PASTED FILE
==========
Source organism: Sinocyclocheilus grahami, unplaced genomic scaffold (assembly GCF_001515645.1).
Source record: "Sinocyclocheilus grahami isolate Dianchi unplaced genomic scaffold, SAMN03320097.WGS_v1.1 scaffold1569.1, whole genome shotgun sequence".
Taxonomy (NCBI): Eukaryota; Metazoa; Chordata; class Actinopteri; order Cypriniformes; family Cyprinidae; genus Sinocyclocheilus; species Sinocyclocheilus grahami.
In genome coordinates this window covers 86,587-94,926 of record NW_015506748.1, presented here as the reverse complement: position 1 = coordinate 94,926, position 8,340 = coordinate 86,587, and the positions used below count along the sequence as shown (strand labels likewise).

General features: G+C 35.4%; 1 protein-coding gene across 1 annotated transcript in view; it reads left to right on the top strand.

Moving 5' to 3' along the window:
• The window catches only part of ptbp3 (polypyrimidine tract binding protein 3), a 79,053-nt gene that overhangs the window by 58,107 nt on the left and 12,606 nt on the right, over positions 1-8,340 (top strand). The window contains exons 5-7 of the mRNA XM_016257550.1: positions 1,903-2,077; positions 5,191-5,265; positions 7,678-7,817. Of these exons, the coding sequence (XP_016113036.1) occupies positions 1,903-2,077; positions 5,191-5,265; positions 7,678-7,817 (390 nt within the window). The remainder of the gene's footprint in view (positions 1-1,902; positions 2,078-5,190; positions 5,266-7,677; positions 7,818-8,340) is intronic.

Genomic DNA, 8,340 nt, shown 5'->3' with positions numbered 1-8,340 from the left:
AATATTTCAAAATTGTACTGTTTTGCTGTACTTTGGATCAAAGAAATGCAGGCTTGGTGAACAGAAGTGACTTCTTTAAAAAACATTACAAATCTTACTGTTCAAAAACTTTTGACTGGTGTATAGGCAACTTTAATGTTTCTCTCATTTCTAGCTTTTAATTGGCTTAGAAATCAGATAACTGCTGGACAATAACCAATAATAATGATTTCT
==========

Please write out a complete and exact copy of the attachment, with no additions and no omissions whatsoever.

Source organism: Sinocyclocheilus grahami, unplaced genomic scaffold (assembly GCF_001515645.1).
Source record: "Sinocyclocheilus grahami isolate Dianchi unplaced genomic scaffold, SAMN03320097.WGS_v1.1 scaffold1569.1, whole genome shotgun sequence".
Taxonomy (NCBI): Eukaryota; Metazoa; Chordata; class Actinopteri; order Cypriniformes; family Cyprinidae; genus Sinocyclocheilus; species Sinocyclocheilus grahami.
In genome coordinates this window covers 86,587-94,926 of record NW_015506748.1, presented here as the reverse complement: position 1 = coordinate 94,926, position 8,340 = coordinate 86,587, and the positions used below count along the sequence as shown (strand labels likewise).

General features: G+C 35.4%; 1 protein-coding gene across 1 annotated transcript in view; it reads left to right on the top strand.

Moving 5' to 3' along the window:
• The window catches only part of ptbp3 (polypyrimidine tract binding protein 3), a 79,053-nt gene that overhangs the window by 58,107 nt on the left and 12,606 nt on the right, over positions 1-8,340 (top strand). The window contains exons 5-7 of the mRNA XM_016257550.1: positions 1,903-2,077; positions 5,191-5,265; positions 7,678-7,817. Of these exons, the coding sequence (XP_016113036.1) occupies positions 1,903-2,077; positions 5,191-5,265; positions 7,678-7,817 (390 nt within the window). The remainder of the gene's footprint in view (positions 1-1,902; positions 2,078-5,190; positions 5,266-7,677; positions 7,818-8,340) is intronic.

Genomic DNA, 8,340 nt, shown 5'->3' with positions numbered 1-8,340 from the left:
AATATTTCAAAATTGTACTGTTTTGCTGTACTTTGGATCAAAGAAATGCAGGCTTGGTGAACAGAAGTGACTTCTTTAAAAAACATTACAAATCTTACTGTTCAAAAACTTTTGACTGGTGTATAGGCAACTTTAATGTTTCTCTCATTTCTAGCTTTTAATTGGCTTAGAAATCAGATAACTGCTGGACAATAACCAATAATAATGATTTCT